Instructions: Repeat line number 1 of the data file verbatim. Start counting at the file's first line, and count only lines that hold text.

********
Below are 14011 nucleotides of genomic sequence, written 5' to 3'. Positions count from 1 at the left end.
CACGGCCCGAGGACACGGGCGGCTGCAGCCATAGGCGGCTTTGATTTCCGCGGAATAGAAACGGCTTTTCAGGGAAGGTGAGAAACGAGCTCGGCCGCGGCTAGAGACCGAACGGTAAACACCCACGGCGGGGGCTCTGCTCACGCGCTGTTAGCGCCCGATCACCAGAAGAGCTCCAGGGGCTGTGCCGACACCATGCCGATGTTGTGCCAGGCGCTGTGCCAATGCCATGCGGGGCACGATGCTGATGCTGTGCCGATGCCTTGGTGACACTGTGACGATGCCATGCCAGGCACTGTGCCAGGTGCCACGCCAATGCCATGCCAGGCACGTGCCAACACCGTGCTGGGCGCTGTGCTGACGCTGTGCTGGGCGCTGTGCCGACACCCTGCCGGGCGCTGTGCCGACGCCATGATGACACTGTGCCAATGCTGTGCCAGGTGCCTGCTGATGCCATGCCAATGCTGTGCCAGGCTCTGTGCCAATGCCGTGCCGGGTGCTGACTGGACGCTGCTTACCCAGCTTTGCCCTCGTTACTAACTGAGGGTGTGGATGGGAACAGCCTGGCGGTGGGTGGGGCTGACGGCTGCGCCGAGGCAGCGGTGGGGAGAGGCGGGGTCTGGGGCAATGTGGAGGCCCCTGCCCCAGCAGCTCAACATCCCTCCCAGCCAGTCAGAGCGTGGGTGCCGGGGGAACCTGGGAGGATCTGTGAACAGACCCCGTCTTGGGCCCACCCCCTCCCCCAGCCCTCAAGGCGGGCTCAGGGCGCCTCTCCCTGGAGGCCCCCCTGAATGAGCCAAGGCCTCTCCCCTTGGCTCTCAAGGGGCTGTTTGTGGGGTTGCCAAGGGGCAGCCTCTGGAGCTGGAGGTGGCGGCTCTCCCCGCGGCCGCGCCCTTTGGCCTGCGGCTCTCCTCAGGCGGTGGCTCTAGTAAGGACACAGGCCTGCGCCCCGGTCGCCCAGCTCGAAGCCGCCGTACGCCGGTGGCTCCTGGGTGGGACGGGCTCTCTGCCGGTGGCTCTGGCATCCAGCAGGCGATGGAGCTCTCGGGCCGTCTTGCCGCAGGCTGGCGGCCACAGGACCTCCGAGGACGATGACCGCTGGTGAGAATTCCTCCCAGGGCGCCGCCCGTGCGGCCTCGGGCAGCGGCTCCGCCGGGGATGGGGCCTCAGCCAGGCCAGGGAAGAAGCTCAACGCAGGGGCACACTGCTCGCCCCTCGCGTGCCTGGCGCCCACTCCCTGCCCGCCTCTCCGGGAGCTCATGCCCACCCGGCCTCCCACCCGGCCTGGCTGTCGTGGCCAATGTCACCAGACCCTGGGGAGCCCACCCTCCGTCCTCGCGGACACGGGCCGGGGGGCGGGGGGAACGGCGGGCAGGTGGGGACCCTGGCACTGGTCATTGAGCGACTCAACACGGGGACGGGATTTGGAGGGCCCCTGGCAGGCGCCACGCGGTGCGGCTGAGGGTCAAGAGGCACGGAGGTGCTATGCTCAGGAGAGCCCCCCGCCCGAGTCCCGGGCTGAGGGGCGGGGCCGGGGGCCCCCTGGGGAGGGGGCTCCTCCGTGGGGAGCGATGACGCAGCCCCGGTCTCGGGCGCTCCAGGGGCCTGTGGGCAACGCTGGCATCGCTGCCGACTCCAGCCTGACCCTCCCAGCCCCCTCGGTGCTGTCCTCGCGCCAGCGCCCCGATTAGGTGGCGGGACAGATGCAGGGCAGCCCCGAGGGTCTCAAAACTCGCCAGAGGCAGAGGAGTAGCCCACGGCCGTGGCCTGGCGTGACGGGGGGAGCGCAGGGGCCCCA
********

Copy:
Below are 14011 nucleotides of genomic sequence, written 5' to 3'. Positions count from 1 at the left end.